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A Rose For Emily, By William Faulkner

1804 words - 7 pages

2011
Everybody Would Hand a Rose
In his short story, “A Rose for Emily” William Faulkner gives us a picture of female identity from a male point of view, showing compassion and forgiveness for his central character. Intriguingly, the writer uses the word “rose” in the title even though a rose does not exist in any part of his story; it has highly symbolic implications. Usually, the rose symbolizes love but in this case, it expresses a sympathetic attitude of society towards Emily. In reference to this story, Faulkner, in his interviews never admitted that the roses symbolized love. The story also focuses on the psychological exploration of the interior female world. Faulkner depicts the alienation of one repressed and isolated female in the South of the United States after the Civil War. Many themes might be explored in this short story, but a special interest is the focus on struggling to find love and the social interaction of a repressed female. The repression and isolation in the old Southern society causes degradation and dehumanization of Emily’s personality.
The author of the story does not represent main events according to chronological time, which shows the dehumanization of Emily. This is done not only to create suspense or to make the story more interesting, but because Emily’s time has not any kind of importance. The author seems to present the existence of two kinds of times in the life of a person; one is the psychological time and another is the biological time. Emily’s psychological time has stopped since her father died.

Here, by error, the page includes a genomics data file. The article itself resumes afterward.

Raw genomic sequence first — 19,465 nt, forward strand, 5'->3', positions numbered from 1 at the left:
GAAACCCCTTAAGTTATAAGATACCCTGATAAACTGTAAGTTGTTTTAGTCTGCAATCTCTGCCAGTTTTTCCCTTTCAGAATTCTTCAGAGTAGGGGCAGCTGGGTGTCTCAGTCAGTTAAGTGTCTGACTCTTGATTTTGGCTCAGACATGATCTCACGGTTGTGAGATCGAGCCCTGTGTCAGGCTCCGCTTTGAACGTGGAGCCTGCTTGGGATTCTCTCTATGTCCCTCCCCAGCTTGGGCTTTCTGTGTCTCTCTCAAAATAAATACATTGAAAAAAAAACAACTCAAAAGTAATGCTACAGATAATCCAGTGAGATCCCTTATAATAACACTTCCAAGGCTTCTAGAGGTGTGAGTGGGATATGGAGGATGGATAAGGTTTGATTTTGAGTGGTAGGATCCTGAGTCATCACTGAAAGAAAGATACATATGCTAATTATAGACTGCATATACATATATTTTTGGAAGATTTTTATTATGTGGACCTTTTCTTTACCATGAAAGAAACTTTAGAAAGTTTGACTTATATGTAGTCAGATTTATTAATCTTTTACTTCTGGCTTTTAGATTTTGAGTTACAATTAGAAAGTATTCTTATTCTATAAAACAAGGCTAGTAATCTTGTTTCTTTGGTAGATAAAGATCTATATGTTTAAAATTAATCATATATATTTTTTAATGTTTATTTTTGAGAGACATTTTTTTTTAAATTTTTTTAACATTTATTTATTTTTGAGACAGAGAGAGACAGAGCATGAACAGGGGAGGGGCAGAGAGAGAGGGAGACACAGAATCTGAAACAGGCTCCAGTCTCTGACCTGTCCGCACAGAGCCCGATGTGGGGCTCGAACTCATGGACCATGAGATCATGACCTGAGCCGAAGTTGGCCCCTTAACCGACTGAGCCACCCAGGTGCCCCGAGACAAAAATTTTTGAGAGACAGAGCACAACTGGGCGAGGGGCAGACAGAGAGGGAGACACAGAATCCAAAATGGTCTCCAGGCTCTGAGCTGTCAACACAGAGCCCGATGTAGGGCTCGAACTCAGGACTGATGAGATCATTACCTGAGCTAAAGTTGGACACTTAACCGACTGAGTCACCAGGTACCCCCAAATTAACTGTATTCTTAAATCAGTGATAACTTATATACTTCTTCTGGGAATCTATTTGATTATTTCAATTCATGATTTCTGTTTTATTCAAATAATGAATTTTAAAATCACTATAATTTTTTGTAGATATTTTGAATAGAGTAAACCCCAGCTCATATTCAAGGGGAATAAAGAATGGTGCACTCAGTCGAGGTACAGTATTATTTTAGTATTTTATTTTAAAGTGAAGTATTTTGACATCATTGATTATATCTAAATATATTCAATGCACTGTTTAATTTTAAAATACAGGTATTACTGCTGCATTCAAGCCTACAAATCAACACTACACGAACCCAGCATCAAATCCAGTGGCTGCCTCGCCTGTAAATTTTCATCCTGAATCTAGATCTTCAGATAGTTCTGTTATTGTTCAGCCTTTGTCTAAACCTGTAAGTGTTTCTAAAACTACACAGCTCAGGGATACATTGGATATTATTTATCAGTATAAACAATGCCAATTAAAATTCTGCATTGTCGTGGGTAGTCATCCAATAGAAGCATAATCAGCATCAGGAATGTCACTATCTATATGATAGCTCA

Harizaj 2
Artfully, the author signifies that one person starts to depart from this life firstly psychologically and later on physically:
The day after his death all the ladies prepared to call at the house and offer condolence and aid, as is our custom. Miss Emily met them at the door, dressed as usual and with no trace of grief on her face. She told them that her father was not dead. She did that for three days, with the ministers calling on her, and the doctor, trying to persuade her to let them dispose of the body. Just as they were about to resort to law and force, she broke down, and they buried her father quickly. (211)
Through the above quotation the narrator warns the reader about the first symptoms of Emily’s madness.
Usually, a story starts according to chronological time. In this story, the starting point is the ending point. It begins with Emily’s funeral. The main character’s destiny was designed before she comes to life because her madness was genetic according to the town’s people. The narrator explains, “People in our town, remembering how old lady Wyatt, her great-aunt, had gone completely crazy at last, believed that the Griesons held themselves a little too high for what they really...

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